Jaffa, Israel – Johny Saba, an amiable 58-year-old fisherman, longs for all times within the historic Mediterranean port to return to the way it was earlier than the battle.
He hoists his younger youngster up into his arms as a colleague repairs a rickety picket fishing boat within the stillness of the night.
The shipyard is calm; solely a handful of individuals come and go. Behind Johny, a tattooed, stocky, bald fisherman fixes a tangle of fishing internet; he listens to no music, as an alternative, freed from distractions, he’s misplaced in his ideas as he methodically threads the meshed cloth by means of his palms.
“Before the war, there was no problem here; Jews and [Palestinians] could work together,” Johny says earlier than letting out a sigh.
On the weekends, he says, hundreds of individuals would come to purchase contemporary fish from native household companies that had typically existed for generations.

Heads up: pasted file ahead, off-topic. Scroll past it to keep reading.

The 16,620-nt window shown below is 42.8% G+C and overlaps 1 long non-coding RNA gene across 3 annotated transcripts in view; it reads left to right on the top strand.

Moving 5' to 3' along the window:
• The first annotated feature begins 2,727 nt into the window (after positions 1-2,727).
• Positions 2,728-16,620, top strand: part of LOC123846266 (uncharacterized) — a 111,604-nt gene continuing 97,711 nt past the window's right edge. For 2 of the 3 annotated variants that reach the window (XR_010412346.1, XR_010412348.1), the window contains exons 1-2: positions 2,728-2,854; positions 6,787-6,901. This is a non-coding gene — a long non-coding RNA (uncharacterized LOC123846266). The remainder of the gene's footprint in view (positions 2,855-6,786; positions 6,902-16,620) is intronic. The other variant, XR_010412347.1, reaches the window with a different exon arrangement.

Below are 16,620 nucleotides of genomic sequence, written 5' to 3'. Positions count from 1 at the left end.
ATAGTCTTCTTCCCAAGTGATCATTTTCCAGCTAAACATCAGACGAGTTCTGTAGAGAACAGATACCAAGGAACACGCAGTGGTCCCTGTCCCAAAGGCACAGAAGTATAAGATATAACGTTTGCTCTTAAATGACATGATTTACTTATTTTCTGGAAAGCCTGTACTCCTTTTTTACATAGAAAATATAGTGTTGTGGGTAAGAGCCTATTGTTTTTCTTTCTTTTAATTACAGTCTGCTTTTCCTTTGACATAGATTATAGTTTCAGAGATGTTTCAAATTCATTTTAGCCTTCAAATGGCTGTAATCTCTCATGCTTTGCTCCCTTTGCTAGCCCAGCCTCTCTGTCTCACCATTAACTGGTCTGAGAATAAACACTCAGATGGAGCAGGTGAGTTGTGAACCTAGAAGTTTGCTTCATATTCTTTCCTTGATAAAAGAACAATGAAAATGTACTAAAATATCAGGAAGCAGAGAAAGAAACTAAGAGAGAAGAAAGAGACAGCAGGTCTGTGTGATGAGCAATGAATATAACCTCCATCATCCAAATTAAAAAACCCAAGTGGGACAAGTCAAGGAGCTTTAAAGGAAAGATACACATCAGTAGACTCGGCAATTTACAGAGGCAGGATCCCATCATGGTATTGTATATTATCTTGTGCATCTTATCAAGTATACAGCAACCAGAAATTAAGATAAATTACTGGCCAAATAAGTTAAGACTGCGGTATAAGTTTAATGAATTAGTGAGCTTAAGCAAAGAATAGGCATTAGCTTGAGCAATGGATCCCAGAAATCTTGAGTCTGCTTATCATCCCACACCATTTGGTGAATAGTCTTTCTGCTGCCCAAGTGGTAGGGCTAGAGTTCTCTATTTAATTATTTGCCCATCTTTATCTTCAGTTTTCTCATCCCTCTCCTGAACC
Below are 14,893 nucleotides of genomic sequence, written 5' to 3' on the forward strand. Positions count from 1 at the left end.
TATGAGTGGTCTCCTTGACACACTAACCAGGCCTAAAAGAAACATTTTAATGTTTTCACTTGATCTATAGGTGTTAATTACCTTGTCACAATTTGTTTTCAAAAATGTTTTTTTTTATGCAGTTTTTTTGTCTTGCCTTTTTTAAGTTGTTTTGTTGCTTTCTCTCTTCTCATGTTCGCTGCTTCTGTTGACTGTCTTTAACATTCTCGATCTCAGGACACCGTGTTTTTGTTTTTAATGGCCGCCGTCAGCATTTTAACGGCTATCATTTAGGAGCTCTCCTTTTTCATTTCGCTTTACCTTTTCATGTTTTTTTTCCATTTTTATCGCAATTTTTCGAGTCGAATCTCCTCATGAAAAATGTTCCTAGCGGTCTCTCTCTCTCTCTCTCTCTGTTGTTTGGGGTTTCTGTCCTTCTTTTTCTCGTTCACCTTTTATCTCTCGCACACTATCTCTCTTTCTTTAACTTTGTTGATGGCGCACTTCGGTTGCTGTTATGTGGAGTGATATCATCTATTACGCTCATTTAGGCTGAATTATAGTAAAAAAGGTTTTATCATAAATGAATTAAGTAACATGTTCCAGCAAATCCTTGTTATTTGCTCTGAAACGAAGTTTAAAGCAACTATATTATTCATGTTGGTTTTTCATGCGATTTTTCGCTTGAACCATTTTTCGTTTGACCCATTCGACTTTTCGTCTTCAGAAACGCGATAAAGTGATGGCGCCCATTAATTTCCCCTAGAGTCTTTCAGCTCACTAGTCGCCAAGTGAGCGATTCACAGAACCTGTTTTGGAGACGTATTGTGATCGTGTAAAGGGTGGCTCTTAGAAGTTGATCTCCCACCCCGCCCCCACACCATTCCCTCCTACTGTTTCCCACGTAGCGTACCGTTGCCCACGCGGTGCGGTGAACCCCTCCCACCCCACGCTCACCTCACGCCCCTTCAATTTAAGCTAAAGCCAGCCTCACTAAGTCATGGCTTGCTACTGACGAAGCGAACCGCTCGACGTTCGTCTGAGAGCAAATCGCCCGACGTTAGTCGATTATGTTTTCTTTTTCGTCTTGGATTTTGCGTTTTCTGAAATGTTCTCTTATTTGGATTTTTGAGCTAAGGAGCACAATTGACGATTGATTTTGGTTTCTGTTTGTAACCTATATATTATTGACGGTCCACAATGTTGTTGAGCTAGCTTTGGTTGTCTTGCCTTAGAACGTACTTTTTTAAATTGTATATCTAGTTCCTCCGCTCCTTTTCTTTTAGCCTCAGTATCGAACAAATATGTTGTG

He paints an image of a group of fishermen – Christians, Jews and Muslims co-existing, working alongside the sun-drenched Mediterranean coast, certain collectively by the toil and expertise of their commerce somewhat than separated from each other by the tensions and divisions that existed between their communities.
“Here we are all like brothers; If everywhere was like Jaffa, it would be paradise,” he displays.